NASA's Deep Space Climate Observatory (DSCOVR) has returned a breathtaking image of planet Earth from a distance of roughly one million miles from the homeworld. The image captures the full disk of our planet showing a stunning sunbathed vista of blue oceans and swirling clouds, with glimpses of the North and Central America land masses.
Thanks to the proliferation of Earth observation platforms coupled with the all-pervading reach of social media, images of our planet from space are easy to come by. However, most Earth imaging observatories are too close to the planet to capture a complete picture of the complex ecosystem that we call home.
For example, astronauts aboard the International Space Station (ISS) tweeting choice Earth views to their legions of followers are unable to capture a unified picture of our planet, as the station orbits in relatively close proximity to Earth at a height of roughly 240 miles (400 km).
DSCOVR on the other hand, having reached its planned orbit in February, is capable of snapping regular high detail portraits of spaceship Earth from a staggering 1 million miles above its surface. This new image is a near perfect example of DSCOVR's capabilities, displaying Earth hanging against the infinite blackness of space, granting a notion of the fragility of our planet, with a beauty to rival any image of Earth's full disk taken to date.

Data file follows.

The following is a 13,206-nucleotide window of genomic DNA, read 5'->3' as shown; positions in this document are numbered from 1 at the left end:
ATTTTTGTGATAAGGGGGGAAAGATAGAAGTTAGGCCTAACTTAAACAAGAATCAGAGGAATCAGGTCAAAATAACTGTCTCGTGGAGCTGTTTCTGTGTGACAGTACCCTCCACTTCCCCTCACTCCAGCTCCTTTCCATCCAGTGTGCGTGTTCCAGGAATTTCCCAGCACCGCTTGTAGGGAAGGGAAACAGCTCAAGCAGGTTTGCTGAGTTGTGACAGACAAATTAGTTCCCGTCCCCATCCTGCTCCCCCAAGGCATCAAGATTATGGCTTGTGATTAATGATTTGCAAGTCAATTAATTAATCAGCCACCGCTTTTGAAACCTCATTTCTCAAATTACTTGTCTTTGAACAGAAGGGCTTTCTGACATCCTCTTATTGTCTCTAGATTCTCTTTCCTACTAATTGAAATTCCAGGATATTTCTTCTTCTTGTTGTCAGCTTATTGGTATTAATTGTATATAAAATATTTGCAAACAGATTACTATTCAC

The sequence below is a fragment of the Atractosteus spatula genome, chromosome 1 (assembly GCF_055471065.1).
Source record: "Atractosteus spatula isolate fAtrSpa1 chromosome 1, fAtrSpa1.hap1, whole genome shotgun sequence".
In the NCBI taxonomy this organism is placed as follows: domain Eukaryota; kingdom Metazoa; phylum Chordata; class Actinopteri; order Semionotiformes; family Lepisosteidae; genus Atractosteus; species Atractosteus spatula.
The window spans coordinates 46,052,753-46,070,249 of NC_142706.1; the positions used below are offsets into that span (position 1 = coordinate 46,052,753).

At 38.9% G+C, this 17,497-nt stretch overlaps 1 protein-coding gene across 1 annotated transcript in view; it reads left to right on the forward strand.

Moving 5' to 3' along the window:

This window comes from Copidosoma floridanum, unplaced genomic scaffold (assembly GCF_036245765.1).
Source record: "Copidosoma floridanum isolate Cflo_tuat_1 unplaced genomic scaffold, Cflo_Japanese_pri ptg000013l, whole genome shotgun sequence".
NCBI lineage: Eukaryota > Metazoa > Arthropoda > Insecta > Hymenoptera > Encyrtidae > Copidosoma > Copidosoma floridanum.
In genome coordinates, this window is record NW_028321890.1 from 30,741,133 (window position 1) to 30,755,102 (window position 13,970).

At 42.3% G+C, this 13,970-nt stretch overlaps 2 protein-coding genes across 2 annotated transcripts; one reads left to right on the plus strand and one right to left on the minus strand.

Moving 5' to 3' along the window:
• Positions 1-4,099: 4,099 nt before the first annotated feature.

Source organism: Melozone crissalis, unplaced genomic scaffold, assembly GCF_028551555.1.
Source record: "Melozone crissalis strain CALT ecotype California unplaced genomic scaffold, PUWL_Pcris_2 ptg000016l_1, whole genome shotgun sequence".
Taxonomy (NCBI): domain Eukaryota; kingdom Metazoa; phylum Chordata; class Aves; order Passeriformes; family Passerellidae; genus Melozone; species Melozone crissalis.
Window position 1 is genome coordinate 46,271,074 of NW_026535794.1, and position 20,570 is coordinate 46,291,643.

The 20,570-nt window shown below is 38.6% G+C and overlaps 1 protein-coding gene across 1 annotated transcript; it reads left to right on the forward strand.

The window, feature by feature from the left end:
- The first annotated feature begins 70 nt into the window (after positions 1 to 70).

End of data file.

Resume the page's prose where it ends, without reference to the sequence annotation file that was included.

"This first DSCOVR image of our planet demonstrates the unique and important benefits of Earth observation from space,” states NASA Administrator Charlie Bolden. “As a former astronaut who’s been privileged to view the Earth from orbit, I want everyone to be able to see and appreciate our planet as an integrated, interacting system. DSCOVR’s observations of Earth, as well as its measurements and early warnings of space weather events caused by the Sun, will help every person to monitor the ever-changing Earth, and to understand how our planet fits into its neighborhood in the solar system.”
The image was captured from the orbiter's Earth Polychromatic Imaging Camera (EPIC), which boasts the capacity to observe our planet with the use of 10 narrowband filters between the ultraviolet to near infrared spectrums. In this case, three separate images were combined to create a finished piece with near photographic-quality.
In the new blue marble image, sunlight has been scattered by Earth's atmosphere to create a blueish tinge, which becomes more pronounced toward the edge of the planetary disk. NASA is currently working on a remaster of the image that would mitigate the effect while highlighting land masses.
The images and data returned by DSCOVR will be used to forecast and monitor real time solar-winds, as well as quantifying ozone and aerosol levels present in Earth's atmosphere. The satellite will also be capable of measuring cloud height, and creating dust and ash maps for the entire planet. By September 2015, images of Earth snapped by DSCOVR will be uploaded to a dedicated website a mere 12 – 36 hours after acquisition.
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